A great portfolio can be a useful tool in client meetings. When I meet with a new client, I bring along my laptop and walk the client through my past assignments. Clients instantly see the quality of my work.

And it can save you time. One large company I’m working for wanted me to take a writing test, but decided to skip it after seeing my portfolio.

Boost your credibility with a professional website

Our 2017 freelancing trends study found that freelancers with their own websites get paid more than freelancers without them. And not just a little bit—they get paid 65% more. That’s a big deal. With how easy it is to build your own professional website, there’s no excuse not to.

WordPress, SquareSpace, Weebly, Yola, and Wix are just a few of the options that you can use. No matter which one you decide on, make sure to include these key factors for building a great freelance website:

Include your skills upfront

Don’t be afraid to be specific. It’s better to say you’re a master of three solid skills than decently good at 100 more general ones. Try to position yourself as the go-to freelancer for these specific skills. As I mentioned before, niching down can position you as an expert.

Feature testimonials

Put yourself in a client’s shoes. You may be searching through several freelancers and websites. A few testimonials from past clients about your work and work style speak volumes to a potential client.

Add case studies and/or a link to your portfolio

Depending on your industry, it may make sense to include case studies showcasing some of your key client work. Make sure to include a case study highlighting each area of your expertise. If you have an online portfolio that’s not hosted on your website, make sure to include a prominent link.

Spend time on your About page

Everyone wants to work with someone they can connect with. Adding some personal details can help set you apart from your competitors. Communicating to potential clients that you’re genuine will give you a boost.

Include social media links

Make sure to add links to your social media accounts that are set up for your business. Most businesses will search for you on LinkedIn, but offering this link directly from your website is an easy way for a client to access you.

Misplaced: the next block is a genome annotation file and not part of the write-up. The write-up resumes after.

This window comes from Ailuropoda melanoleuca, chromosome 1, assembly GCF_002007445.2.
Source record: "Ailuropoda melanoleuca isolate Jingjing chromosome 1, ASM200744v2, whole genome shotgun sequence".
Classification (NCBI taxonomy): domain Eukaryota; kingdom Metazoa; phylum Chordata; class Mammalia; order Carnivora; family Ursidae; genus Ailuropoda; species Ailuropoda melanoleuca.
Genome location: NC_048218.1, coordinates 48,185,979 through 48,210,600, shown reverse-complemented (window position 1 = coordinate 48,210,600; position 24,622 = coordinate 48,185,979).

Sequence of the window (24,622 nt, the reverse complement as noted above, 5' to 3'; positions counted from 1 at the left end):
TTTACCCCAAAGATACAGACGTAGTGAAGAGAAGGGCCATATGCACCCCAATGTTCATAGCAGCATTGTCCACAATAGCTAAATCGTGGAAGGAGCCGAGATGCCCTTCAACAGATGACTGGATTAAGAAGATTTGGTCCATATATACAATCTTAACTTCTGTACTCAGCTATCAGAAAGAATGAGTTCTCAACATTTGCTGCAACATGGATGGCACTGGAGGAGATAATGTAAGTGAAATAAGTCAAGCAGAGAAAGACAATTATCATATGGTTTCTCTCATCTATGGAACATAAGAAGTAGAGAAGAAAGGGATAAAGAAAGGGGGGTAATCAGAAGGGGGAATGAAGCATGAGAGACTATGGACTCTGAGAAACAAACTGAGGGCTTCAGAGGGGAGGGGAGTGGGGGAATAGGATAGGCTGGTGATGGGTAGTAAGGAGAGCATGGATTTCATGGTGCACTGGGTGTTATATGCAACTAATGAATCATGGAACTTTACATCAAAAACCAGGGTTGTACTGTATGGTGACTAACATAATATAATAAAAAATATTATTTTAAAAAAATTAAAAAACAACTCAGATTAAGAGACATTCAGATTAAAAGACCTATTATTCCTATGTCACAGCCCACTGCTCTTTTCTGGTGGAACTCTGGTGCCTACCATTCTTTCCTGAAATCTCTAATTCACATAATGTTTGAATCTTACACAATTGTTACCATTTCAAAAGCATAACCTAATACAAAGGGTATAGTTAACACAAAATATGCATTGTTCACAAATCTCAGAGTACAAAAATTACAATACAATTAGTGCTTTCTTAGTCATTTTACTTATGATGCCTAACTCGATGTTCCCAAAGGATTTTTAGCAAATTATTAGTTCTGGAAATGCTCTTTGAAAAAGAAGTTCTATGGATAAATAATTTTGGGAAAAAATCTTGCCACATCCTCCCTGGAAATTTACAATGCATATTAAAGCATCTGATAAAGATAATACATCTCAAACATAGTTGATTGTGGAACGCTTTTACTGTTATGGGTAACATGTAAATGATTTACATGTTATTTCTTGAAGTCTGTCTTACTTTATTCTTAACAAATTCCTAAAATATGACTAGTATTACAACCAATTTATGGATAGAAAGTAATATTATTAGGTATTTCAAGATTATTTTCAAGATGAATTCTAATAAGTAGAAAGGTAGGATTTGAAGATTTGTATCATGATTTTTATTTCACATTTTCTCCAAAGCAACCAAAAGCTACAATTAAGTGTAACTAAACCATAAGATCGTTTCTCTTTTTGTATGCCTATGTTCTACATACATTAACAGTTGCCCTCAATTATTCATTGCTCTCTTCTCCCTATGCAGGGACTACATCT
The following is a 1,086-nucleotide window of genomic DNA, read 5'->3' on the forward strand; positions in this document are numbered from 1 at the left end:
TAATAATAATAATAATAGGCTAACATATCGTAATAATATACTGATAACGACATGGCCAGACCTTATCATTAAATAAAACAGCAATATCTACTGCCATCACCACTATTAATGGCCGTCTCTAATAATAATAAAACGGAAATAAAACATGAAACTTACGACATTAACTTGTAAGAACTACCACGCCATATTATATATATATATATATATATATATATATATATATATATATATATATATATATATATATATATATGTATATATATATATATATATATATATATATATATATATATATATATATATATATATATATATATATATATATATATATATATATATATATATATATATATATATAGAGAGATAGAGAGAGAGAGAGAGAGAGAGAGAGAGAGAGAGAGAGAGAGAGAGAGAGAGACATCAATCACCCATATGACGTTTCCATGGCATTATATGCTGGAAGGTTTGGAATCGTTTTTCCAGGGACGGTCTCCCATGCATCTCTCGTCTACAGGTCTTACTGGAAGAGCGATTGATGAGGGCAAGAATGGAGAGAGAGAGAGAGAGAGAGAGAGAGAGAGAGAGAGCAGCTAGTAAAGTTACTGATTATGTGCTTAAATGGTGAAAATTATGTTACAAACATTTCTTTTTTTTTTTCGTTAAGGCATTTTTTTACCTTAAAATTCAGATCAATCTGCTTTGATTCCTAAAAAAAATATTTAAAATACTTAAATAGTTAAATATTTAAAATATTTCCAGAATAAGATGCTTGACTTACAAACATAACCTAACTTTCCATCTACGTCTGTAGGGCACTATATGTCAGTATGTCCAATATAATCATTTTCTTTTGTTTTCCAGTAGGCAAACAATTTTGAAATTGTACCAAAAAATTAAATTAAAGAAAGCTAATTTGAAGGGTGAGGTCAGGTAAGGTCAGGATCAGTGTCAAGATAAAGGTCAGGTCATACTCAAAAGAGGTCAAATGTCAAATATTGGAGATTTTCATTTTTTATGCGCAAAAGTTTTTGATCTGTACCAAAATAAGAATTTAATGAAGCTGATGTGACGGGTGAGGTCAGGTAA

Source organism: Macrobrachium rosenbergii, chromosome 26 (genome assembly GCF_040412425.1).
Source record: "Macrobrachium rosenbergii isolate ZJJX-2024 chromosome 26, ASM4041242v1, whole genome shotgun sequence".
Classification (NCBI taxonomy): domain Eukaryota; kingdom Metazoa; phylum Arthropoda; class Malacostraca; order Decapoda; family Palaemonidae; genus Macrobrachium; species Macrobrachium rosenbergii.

You can also consider a link directly to your résumé or job history on LinkedIn. You want your website to answer as many potential client questions as possible. Make it as easy as possible for them to find any information they might be looking for.

Make your contact info prominent

Your contact information needs to be easy to find on your website. Since clients only spend minutes doing searches, you don’t want to lose them with poor website navigation. It should only take a few seconds from landing on your site to finding the contact page.

Consider blogging

A great way to continue to draw new clients to your website is by writing blogs on a regular basis. Even if you’re not a writer, everyone can write about what they know and offer useful information to potential clients.

(But if you’re going to blog, make sure to do it regularly—a blog that hasn’t been updated in six months isn’t going to look good.)

Set the right prices for your services

Pricing your freelance services is always difficult. You don’t want to bid too high and lose clients consistently. You also don’t want to bid too low and work for nothing. Finding a balance is crucial.

Here are some things to consider when pricing your freelance work:

Remember that your expertise is valuable

How long have you been doing what you have been doing? If the answer is not very long, you may have to charge less until you build up a list of projects. On the other hand, if you are a seasoned professional, you can charge at a higher price point.

Hubstaff’s Global Freelancing Trends survey showed that around five years of experience is usually when you can start charging significantly more. Here are the average rate charged by developers, based on their experience:

But that depends on many factors, including your field. The average freelancing rates in different fields vary, so keep that in mind.

Don’t be afraid to charge what your time is worth, though. It’s easy to assume no one wants to pay you very much—but you never know until you ask.

Talk to peers or industry experts

When I started freelancing, I had no idea what to charge. I talked to my co-workers who hired freelancers on a regular basis and asked what these freelancers are paid. I also attended networking events and asked these same questions.

Eventually, you’ll start to get a feel for what people in your field get paid. You don’t have to stick to that pricing formula, but it can provide a good guide on where to start.

You can charge hourly or per project